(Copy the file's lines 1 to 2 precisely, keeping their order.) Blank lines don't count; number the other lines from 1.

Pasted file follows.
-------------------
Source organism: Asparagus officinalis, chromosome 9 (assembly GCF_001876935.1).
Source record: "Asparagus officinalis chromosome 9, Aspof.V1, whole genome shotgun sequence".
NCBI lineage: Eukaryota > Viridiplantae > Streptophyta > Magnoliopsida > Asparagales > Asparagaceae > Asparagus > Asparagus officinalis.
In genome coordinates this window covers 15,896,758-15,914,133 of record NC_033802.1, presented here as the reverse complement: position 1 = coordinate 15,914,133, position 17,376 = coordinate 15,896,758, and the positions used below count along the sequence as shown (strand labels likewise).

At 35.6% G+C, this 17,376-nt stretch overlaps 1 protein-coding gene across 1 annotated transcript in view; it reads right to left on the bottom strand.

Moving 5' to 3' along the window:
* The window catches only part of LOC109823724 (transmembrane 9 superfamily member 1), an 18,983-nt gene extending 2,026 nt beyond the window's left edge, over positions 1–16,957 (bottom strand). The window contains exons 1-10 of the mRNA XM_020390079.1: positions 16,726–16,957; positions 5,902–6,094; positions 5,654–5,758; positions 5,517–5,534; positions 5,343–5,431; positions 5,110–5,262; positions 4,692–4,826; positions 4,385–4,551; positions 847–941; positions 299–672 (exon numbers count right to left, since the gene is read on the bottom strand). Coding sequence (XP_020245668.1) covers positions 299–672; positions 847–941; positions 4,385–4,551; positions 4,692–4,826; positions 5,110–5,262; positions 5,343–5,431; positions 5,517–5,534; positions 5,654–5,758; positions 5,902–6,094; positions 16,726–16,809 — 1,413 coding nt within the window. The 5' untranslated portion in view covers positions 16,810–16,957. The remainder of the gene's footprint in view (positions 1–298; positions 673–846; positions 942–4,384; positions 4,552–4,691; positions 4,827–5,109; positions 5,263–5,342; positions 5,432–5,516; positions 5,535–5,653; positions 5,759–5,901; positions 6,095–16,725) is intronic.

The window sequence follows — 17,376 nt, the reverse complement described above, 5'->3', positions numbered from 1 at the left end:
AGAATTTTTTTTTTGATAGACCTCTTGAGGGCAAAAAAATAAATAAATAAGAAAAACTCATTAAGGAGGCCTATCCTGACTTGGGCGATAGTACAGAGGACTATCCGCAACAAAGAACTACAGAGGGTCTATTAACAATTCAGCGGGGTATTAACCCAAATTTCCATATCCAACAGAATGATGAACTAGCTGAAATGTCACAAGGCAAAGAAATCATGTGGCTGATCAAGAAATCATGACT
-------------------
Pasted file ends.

Source organism: Asparagus officinalis, chromosome 9 (assembly GCF_001876935.1).
Source record: "Asparagus officinalis chromosome 9, Aspof.V1, whole genome shotgun sequence".